Yinka Shonibare MBE says, “Whilst the installation is a celebration of the ongoing contributions made to British society by people who have arrived here from other parts of the world or whose ancestors came to Britain as immigrants, it does not exclude the points of view of those who object to it. The British Library is inspired by the current debates about immigration and the public response to the new presence of Romanians in Britain. In creating the piece I thought about the space – a Library - and I surrendered to the space and let the space be my muse.”
The British Library was created partly in the artist’s studio and largely in the Library itself with the assistance of over 60 volunteers drawn from the local community.
Photo: Victor Frankowski
In pictures: Week 3
From Peaches' one woman rendition of Lloyd Webber's Jesus Christ Superstar to Invisible Flock's collaborative map of memories for Bring the Happy, take a look at our gallery of some of the highlights of the third and final week of Brighton Festival 2014.
Photos by Victor Frankowski and Dan Dennison
William Forsythe's Nowhere and Everywhere at the Same Time No. 2. attracts thousands
Over 5,000 people have already visited Circus Street Market to see William Forsythe’s installation Nowhere and Everywhere at the Same Time No.2 - including the American choreographer himself, who experienced the piece ahead of his own Brighton Festival event.
Throughout May the derelict Circus Street Market site near Grand Parade will play host to the unique choreographic art installation. Co-programmed by South East Dance as part of Brighton Festival, the work asks audiences to move between hundreds of delicate pendulums, each swinging in timed sequences. Becoming dancers themselves, their strides and side steps produce a lively, intricate and unique choreography.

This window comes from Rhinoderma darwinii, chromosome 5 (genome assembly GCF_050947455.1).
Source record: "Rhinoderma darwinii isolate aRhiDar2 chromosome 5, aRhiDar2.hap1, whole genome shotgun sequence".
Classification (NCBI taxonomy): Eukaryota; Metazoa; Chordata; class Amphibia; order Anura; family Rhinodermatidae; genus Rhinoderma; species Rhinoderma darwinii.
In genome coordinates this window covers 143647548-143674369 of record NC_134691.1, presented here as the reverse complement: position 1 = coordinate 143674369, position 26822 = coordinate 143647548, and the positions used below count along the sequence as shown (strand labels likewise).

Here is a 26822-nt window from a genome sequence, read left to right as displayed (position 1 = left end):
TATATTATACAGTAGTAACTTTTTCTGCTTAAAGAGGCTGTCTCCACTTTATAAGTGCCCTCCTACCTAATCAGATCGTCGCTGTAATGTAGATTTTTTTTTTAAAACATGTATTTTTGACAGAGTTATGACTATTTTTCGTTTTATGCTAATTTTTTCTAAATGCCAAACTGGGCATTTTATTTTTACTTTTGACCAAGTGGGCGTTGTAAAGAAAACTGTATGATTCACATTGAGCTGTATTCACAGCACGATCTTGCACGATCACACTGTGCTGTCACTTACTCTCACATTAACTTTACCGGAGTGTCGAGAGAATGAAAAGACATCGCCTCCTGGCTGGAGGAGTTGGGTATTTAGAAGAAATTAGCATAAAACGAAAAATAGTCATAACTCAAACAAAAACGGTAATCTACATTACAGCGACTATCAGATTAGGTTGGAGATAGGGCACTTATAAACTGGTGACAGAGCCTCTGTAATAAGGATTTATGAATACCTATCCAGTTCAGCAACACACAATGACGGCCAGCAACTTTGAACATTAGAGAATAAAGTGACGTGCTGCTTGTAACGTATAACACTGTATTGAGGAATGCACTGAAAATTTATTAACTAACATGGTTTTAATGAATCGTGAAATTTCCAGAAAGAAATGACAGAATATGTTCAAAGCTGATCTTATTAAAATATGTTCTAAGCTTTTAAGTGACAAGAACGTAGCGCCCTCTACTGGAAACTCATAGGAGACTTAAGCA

William Forsythe has been credited with moving the focus of dance from the classical tradition to a dynamic 21st century art form, exploring the idea of movement in its widest context. He is one of the world’s most celebrated choreographers.
'Nowhere and Everywhere at the Same Time No. 2, an installation by choreographer and artist William Forsythe, comprises some 400 swinging pendulums, suspended from an automated rig in an empty old marketplace in Brighton, England. You can think of it like a daunting booby trap or an elaborate heist movie security system. Just like Indiana Jones and Catherine Zeta Jones before you, the objective is to pass through unscathed.' Wired
Film by Shy Camera.
The installation is open daily until Sun 25 May, 11am – 7pm (Mon – Sun) and 11am – 8pm (Thu). Entry is free.
Brighton Festival’s free visual arts programme also includes The British Library by Yinka Shonibare MBE (3-25 May), a new sculptural installation which explores the impact of immigration on British culture and considers notions of territory and place, cultural identity, displacement and refuge; Zimoun: Sound in Motion at Brighton University Gallery (Mon 5–Sun 25 May), Kathy Hinde’s Tipping Point at Brighton Dome Founders Room (20–24 May) and Jacob Dahlgren’s Heaven is a place and The Wonderful World of Abstraction (3 May–25 May) at Fabrica.
In pictures: Week 2
Author and designer David McCandless shared his passion for the merging of design, information, text and story in Information is Beautiful, there was music from Will Gregory Moog Ensemble, Gruff Rhys and Hauschka, Brian Lobel explored loss and connections in Mourning Glory and Purge, we experienced dance and theatre with In Good Company, Like Rabbits, Talk to the Demon and Enhanced Dance to Disguised Music, and Metro-Boulot-Dodo's ground-breaking cross-artform work, Safe House combined live performance, site-specific installations, visual art and new media.
Photos by Victor Frankowski and Dan Dennison
New London Consort: The Tempest in Musick
Join us to celebrate the 450th anniversary of Shakespeare’s birth and years of diverse and imaginative adaptations of his most magical masterpiece.
One of the world's leading early music ensembles, the versatile New London Consort explores a uniquely wide and colourful repertoire of Renaissance and Baroque music. The principal artists, all established soloists in their own right, share a rare unanimity of purpose and style, resulting in the New London Consort's undisputed reputation for artistry, flair and virtuosity. Preparations have been underway for their Brighton Festival performance of Music for The Tempest which premiered at Cité de la Musique in Paris on 2 April 2014.